In my outpatient practice in psychology, I hear lots and
lots of reasons for not being assertive. I’ve defined and
written about assertiveness extensively in my ebook on
The Five Steps of Assertiveness, but in this article I want
to focus more on why people are not assertive. We all know
it is a skill that facilitates effective communication, reduces
intrapersonal anxiety and increases ones self-esteem.
It also contributes to reducing depression. I am not trying to
sell the idea of being assertive, because in my mind,
the idea is self-evident. But many people do not share my view.
Instead, a lot of people think assertiveness is a bad thing
and therefore avoid it. Here are the most common reasons why,
not necessarily in any particular order.
1) I am afraid people will get mad at me. This is
the fear of reprisal. The thinking goes something like this,
“If I’m assertive this person will get mad.” Of course,
when someone is mad, all kinds of bad things are likely to
happen, so, do not make people mad. The assumption is is
that assertiveness makes people mad, not that I make people
mad. Wrong.
2) Bad things will happen to others. The thinking is
that if I’m assertive, others will fall apart or even do
themselves in. This is about guilt–yours not theirs.
3) People won’t like me. “If I speak up, I’m bugging
people. It’s nagging. It’s better to shut up.” Nagging is
irritating because it is not very direct. It is more akin to
passive aggressiveness, so yes, it will cause others to
dislike us. However, assuming people will think negatively
of us and that we’ll be ostracized for speaking up is incorrect.
In this case passive aggressiveness is the culprit, not
4) I talk too much already, so why not just be quiet?
Saying a lot doesn’t mean we are assertive, nor does saying
little mean we are non-assertive, or worse, passive.
Quantity of speech has little to do with quality, i.e.,
whether it is assertive or not.
5) If you do not have anything nice to say, do not say
anything at all. This is the voice of your parents who
probably weren’t too assertive? Who says being assertive
is just about saying not nice things? Oh, by the way, if we
must say something negative, assertiveness is THE tool that
best expresses this. Try saying something negative with an
aggressive tinge and see what happens. If we are assertive,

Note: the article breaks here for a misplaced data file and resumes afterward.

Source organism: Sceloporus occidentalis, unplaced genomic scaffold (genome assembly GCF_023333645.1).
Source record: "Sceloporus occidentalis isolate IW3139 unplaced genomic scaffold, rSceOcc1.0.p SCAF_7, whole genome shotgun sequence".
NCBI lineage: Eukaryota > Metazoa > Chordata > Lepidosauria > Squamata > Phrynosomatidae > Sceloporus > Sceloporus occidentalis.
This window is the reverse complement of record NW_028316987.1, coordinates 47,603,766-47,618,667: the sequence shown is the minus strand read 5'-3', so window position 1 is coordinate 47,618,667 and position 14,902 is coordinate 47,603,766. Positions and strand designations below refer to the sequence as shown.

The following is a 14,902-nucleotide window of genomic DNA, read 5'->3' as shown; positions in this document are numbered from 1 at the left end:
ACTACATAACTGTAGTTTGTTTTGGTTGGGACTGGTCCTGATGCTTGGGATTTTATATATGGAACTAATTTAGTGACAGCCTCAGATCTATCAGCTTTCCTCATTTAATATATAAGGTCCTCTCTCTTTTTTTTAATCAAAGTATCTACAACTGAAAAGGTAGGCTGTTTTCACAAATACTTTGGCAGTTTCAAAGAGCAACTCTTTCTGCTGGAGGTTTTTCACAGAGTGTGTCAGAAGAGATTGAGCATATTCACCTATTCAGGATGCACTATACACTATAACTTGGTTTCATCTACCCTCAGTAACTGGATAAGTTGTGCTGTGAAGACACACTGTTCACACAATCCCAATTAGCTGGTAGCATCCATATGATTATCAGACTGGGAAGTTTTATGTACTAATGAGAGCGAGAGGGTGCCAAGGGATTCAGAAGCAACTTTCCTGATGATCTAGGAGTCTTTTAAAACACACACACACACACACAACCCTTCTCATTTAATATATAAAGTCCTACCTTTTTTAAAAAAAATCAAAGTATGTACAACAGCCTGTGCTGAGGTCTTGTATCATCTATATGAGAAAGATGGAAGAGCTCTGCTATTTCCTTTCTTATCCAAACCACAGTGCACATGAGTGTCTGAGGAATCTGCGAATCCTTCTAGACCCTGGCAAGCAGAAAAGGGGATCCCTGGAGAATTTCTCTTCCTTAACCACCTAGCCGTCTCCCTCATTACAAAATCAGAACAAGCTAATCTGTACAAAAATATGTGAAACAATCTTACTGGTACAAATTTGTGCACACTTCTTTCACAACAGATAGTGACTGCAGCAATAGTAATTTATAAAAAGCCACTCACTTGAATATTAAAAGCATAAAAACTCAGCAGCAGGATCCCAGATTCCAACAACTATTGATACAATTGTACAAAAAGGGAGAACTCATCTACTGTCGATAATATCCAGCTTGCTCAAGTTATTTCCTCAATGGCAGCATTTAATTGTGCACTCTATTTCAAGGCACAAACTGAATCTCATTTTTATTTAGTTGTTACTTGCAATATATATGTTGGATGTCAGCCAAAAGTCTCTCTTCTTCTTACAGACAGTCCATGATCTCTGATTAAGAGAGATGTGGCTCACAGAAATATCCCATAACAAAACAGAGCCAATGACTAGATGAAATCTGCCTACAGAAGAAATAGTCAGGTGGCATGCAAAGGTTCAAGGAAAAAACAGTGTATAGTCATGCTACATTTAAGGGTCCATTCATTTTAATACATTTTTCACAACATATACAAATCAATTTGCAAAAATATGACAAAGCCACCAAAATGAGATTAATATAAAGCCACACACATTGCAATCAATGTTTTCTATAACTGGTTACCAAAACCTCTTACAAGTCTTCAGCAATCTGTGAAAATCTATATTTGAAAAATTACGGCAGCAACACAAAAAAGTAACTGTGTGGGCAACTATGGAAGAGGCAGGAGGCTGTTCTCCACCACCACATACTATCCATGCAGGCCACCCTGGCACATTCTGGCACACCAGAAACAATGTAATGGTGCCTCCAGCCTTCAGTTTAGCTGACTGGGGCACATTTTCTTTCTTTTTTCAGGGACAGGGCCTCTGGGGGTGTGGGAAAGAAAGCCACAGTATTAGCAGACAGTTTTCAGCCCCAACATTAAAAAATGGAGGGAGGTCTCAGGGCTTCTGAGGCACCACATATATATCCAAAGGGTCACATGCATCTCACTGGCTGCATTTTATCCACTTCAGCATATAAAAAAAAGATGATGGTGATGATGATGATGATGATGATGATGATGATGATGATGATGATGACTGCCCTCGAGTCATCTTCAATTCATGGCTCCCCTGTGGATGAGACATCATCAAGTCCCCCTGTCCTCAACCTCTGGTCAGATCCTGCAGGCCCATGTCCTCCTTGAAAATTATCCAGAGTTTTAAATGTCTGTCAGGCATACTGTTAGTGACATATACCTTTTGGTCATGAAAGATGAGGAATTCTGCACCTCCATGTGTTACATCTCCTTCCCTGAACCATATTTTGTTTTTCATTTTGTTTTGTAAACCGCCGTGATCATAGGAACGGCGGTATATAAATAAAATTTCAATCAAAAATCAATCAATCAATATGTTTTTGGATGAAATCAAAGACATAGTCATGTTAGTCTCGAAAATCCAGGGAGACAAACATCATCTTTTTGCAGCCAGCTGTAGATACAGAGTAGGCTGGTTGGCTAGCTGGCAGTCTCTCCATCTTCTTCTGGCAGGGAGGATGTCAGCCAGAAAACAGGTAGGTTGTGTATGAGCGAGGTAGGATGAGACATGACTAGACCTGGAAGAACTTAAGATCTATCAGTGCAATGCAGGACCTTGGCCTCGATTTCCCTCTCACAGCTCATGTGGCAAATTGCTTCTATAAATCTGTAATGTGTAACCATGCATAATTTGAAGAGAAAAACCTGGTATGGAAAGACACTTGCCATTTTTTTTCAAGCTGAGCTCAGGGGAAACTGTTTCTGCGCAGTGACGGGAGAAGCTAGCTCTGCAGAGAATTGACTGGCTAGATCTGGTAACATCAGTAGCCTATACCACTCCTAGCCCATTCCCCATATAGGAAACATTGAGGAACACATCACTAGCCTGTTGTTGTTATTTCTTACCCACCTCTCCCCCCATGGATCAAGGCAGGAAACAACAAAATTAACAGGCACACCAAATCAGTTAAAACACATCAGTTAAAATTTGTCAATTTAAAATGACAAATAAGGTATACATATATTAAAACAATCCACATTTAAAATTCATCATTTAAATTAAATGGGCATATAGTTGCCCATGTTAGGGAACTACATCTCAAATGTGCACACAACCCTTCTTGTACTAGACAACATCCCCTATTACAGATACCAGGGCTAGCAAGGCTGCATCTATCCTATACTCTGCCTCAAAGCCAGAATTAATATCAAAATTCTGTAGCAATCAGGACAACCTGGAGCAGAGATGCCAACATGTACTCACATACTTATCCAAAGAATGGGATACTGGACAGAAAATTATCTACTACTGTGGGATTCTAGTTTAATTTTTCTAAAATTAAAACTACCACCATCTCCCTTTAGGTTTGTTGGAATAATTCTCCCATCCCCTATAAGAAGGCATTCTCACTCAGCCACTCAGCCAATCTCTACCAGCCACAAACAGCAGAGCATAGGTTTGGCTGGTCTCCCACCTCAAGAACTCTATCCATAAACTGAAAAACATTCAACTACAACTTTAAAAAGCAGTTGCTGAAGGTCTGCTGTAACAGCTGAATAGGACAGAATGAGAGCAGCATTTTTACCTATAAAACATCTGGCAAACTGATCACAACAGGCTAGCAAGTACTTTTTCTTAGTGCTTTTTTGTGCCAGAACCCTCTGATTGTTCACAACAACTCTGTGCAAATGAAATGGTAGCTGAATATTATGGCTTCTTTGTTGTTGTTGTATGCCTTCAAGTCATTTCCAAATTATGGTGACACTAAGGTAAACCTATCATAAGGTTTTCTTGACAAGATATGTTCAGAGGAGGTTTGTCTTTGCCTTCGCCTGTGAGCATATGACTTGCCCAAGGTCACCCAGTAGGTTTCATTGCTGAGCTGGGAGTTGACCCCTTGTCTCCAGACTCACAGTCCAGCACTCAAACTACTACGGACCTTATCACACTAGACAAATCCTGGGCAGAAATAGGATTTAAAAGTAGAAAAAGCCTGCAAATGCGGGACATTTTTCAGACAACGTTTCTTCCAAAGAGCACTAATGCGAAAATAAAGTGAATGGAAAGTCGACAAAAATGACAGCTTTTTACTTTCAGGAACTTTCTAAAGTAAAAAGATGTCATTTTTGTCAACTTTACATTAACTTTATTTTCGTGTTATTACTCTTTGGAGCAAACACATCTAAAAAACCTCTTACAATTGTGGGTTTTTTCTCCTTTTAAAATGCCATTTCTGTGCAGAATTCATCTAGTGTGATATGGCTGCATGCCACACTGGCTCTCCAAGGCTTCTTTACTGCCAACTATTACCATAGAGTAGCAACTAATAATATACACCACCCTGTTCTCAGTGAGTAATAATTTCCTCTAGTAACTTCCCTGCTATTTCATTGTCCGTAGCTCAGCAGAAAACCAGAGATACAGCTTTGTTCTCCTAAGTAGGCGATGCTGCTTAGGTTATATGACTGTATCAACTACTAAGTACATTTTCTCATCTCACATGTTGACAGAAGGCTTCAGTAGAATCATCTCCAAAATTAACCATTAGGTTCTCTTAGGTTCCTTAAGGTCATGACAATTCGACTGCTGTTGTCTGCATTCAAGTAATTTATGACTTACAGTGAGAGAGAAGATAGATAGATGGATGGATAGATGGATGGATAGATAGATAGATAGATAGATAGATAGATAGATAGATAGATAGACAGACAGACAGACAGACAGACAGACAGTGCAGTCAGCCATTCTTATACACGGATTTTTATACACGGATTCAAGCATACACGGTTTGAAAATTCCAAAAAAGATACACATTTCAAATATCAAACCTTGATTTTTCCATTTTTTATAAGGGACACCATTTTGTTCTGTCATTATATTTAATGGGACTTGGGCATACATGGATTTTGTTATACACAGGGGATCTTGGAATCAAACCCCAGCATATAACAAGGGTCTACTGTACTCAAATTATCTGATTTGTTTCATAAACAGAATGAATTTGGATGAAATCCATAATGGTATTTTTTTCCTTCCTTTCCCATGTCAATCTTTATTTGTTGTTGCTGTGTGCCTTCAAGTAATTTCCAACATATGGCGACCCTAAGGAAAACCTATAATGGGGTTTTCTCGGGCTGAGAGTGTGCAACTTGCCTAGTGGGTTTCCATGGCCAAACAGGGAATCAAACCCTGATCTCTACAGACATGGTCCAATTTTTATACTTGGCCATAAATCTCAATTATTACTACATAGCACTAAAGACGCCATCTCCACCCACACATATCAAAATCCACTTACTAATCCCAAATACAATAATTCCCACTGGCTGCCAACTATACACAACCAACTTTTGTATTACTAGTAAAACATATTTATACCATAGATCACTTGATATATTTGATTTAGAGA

“things” don’t build up to be negative, or at least we can
catch “things” sooner and deal better with them assertively.
6) It is no big deal. This is minimization, avoidance,
intellectualization, rationalization and/or suppression.
It is what we do when we don’t want do deal with something,
so suddenly it’s not important.
7) It is stupid. I don’t need to be assertive because I
already get what I want now. For most of this article, I’ve
been writing for people who are not assertive who want or
need to be. These people need to power up or at least refine
their communication. Point seven is for people who are
aggressive and need to power down. These are the bullies or
immature types who don’t care about others, just as long as they
get their way. Impulsive types sometimes fall into this category.
It is important to get enough control over ourselves to try
different, assertive vs. aggressive ways of relating to others.
And, just because you are getting what you want now does not mean
you are doing so in a good way.
8) People should know what I think or what I want.
More often than not, they don’t. People are not psychic.
We have to spell things out for most people, usually verbally,
preferably directly. Expecting others to know what we think
or want is a recipe for disaster. At the very least we are
setting ourselves up for frustration. It irritates others
because it is narcissistic.
In my ebook I next write about “deeper stuff,” which
touches on self-esteem, being independent of others, thinking
for yourself vs. pleasing others, etc. These are numbers 9)
and 10).
For more in-depth information and a discussion of all the
ins and outs of being assertive, read my publication.
-Dr. Griggs
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